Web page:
From Pig to Scala to Spark, there is an ever growing set of technologies and languages that surround a data lake landscape. Data pipeline automation is essential to overcome the skills required in data ingestion, integration, transformation and refinement for analytics. This technology assists in providing data directly into the data lake or analytical platforms and, when used, can increase IT productivity. The technology also eliminates the need to do repetitive and manual data lake ingestion or data-set provisioning tasks. As a result, IT has more time to work directly with the analytics team to remain aligned with their business needs.
#3: Operationalize processes
To avoid the extended “data swamp,” where data is just sent to languish, IT can put some structure around how data flows into the data lake.
Creating analytics-ready data in the lake can be achieved by establishing a multi-zone data pipeline methodology which accelerates time to insight, provides greater security and enables data compliance and governance. Forward-thinking enterprises opt to use three main zones in an automated pipeline:
- Landing zone – where raw data and continuously changing is ingested to the data lake from different sources using change data capture streams
- Assembling zone – where data is standardized, merged and repartitioned into a consistent form and ready for further refinement
- Provisioning zone – where data subsets are made available in a variety of formats from data marts to operational and historic data stores – giving data analysts and scientists access to curated data sets for better analytical insights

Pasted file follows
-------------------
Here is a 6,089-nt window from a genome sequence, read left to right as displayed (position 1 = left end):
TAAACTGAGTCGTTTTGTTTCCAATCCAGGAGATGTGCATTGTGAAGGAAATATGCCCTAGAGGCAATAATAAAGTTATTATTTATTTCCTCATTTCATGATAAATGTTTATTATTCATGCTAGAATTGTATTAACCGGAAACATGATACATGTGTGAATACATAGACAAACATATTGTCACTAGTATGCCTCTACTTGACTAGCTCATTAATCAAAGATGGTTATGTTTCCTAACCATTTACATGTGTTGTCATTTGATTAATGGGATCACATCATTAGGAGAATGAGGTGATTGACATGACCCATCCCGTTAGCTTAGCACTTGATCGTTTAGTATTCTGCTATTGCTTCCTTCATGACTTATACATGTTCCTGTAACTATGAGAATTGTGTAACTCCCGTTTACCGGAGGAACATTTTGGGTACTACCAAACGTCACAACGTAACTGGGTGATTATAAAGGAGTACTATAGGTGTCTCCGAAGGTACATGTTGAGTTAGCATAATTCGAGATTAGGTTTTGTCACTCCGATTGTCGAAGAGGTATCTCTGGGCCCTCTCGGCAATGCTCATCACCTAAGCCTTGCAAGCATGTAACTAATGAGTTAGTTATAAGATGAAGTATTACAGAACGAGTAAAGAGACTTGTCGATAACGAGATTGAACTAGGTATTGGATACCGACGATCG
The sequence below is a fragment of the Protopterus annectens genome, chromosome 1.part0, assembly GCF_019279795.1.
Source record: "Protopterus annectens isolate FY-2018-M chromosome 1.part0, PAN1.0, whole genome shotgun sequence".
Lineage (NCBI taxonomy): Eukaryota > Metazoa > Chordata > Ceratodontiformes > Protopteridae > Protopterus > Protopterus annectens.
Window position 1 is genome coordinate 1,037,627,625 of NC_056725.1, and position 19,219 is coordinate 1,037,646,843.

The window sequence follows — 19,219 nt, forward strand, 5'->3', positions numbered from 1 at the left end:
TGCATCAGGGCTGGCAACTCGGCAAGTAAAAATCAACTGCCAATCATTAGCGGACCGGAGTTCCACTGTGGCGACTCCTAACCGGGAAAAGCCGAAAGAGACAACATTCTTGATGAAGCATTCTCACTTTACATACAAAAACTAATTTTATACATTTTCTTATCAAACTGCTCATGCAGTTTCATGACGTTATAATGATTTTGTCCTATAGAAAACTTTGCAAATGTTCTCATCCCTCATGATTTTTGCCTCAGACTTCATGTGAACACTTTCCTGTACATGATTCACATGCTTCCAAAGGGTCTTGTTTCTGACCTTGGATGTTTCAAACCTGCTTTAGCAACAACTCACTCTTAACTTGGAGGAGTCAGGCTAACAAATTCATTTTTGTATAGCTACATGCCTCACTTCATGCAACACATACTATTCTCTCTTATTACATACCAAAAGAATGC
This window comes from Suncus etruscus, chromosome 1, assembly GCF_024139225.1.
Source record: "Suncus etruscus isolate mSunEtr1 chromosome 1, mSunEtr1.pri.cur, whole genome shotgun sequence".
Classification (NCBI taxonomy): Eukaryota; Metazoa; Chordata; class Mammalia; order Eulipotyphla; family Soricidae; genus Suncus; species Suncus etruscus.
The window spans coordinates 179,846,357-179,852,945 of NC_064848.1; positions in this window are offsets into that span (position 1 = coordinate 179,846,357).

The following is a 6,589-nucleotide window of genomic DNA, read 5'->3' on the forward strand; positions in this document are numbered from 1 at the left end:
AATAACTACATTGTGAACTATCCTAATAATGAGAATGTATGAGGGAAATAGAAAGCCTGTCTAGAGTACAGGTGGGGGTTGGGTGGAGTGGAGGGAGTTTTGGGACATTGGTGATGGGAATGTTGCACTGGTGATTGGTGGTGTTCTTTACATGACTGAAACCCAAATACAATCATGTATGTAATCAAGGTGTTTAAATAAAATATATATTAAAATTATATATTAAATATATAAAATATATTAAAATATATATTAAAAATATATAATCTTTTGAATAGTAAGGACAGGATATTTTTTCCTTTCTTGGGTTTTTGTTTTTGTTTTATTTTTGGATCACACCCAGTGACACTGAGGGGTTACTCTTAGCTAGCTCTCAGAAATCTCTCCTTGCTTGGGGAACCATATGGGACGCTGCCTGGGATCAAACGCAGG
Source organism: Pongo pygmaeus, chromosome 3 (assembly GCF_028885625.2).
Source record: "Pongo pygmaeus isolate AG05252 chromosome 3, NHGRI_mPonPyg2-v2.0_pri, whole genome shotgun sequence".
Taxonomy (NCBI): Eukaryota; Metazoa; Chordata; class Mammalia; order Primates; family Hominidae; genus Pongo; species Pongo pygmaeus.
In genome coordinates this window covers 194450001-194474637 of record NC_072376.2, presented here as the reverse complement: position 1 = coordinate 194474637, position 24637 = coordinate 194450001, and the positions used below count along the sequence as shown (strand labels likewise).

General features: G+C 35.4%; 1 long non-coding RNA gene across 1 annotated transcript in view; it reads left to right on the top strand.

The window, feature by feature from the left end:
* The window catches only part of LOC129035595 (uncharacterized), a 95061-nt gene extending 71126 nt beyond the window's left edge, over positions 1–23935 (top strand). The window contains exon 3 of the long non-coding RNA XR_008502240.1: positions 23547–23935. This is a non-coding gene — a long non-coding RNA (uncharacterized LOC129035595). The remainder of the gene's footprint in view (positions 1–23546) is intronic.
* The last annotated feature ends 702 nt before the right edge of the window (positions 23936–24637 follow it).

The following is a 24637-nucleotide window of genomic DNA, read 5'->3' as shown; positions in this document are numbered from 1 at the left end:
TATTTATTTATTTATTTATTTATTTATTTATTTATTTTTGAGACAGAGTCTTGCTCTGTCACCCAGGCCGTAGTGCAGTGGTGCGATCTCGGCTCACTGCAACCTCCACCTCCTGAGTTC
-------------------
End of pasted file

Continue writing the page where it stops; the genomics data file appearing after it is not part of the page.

#4: Trust through metadata
Data trust was a challenge with first-generation data lakes. In version 2.0, metadata is a top priority. From data ingestion to transformation and provisioning, metadata is captured and stored at every step. Data sets are cataloged along with a complete understanding of lineage so that every user can find the analytic ready data and have confidence as they make business-critical decisions.
Automating the metadata management process and complete audit logs also helps in terms of compliance as it allows IT to better understand how the data is used, by whom and for what purpose(s).
Fulfilling the Data Lakes Promise
IT professionals always have to assess and understand how the data landscape is changing. When they adhere to the four aforementioned principles to improve their next-generation data lakes, it is far easier to build an architecture – whether on-premises, in the cloud or via a hybrid model – that will meet the historical and real-time analytics requirements of the business.
These four steps help organizations avoid the challenges previously associated with data lakes, making them an attractive complement or modern substitute for traditional data warehouses.